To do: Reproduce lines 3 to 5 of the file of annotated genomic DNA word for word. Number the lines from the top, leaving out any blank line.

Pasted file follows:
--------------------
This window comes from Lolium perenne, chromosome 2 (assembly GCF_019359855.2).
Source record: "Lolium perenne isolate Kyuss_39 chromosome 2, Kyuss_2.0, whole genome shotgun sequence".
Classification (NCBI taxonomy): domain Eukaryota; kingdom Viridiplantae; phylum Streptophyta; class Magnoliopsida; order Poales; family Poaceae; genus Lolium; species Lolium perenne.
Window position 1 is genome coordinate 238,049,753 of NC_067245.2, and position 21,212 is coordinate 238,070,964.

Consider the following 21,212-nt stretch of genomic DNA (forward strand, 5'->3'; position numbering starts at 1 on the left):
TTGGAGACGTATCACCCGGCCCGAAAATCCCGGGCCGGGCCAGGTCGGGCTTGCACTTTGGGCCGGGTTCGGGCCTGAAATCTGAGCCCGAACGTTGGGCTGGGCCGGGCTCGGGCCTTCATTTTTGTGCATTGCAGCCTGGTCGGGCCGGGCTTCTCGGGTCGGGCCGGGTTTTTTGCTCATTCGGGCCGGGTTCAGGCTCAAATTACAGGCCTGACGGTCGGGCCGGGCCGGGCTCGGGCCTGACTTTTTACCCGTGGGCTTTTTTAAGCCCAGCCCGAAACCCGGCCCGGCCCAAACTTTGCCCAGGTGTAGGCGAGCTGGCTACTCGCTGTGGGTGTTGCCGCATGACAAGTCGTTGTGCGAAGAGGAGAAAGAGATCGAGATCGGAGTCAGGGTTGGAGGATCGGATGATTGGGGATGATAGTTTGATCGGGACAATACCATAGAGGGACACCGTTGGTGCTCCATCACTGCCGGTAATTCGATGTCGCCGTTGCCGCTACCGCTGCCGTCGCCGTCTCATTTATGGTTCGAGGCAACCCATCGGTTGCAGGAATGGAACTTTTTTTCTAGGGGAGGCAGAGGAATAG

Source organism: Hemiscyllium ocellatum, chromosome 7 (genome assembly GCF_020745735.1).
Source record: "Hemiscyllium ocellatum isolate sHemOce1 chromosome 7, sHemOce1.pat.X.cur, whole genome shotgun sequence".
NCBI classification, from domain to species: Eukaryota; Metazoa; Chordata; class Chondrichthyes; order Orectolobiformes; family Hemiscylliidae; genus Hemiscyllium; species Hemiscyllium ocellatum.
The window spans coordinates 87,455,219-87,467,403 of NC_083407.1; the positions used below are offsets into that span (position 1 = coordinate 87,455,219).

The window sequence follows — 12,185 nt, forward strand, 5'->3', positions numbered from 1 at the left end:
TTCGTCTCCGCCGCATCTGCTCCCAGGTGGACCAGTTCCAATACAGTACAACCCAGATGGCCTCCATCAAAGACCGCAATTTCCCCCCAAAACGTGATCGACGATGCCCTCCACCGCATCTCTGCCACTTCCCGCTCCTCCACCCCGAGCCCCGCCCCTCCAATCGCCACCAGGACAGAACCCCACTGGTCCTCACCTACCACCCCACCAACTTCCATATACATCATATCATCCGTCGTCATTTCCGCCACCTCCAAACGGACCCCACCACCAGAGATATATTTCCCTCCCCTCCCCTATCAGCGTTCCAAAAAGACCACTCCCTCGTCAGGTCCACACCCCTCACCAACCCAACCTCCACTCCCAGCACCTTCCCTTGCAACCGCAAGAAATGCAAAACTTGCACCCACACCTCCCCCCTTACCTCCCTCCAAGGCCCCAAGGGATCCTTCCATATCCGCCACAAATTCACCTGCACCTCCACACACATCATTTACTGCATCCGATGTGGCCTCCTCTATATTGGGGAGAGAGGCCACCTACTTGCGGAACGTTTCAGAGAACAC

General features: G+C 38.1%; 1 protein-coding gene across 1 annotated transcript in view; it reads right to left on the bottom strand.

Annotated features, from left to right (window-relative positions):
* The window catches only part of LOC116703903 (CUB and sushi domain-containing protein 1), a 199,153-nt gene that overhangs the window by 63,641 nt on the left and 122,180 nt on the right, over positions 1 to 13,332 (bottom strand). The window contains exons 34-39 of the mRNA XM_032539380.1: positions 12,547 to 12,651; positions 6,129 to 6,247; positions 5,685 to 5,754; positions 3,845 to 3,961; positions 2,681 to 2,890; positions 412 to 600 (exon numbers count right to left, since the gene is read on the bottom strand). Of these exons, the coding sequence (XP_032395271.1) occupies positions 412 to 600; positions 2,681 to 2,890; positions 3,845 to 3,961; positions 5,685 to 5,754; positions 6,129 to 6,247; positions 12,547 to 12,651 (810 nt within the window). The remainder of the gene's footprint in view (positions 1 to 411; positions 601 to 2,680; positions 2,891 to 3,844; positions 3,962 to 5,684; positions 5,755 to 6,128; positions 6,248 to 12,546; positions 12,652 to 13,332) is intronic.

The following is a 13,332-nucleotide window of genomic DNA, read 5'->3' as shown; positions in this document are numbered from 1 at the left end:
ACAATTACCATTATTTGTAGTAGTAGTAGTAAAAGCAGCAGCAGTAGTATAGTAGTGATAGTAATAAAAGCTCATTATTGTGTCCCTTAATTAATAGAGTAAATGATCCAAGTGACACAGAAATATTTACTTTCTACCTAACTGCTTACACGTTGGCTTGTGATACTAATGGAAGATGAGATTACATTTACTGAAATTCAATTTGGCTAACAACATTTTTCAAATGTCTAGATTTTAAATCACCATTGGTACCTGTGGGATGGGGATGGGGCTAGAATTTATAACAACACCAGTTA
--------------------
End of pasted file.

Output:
Classification (NCBI taxonomy): domain Eukaryota; kingdom Viridiplantae; phylum Streptophyta; class Magnoliopsida; order Poales; family Poaceae; genus Lolium; species Lolium perenne.
Window position 1 is genome coordinate 238,049,753 of NC_067245.2, and position 21,212 is coordinate 238,070,964.

Consider the following 21,212-nt stretch of genomic DNA (forward strand, 5'->3'; position numbering starts at 1 on the left):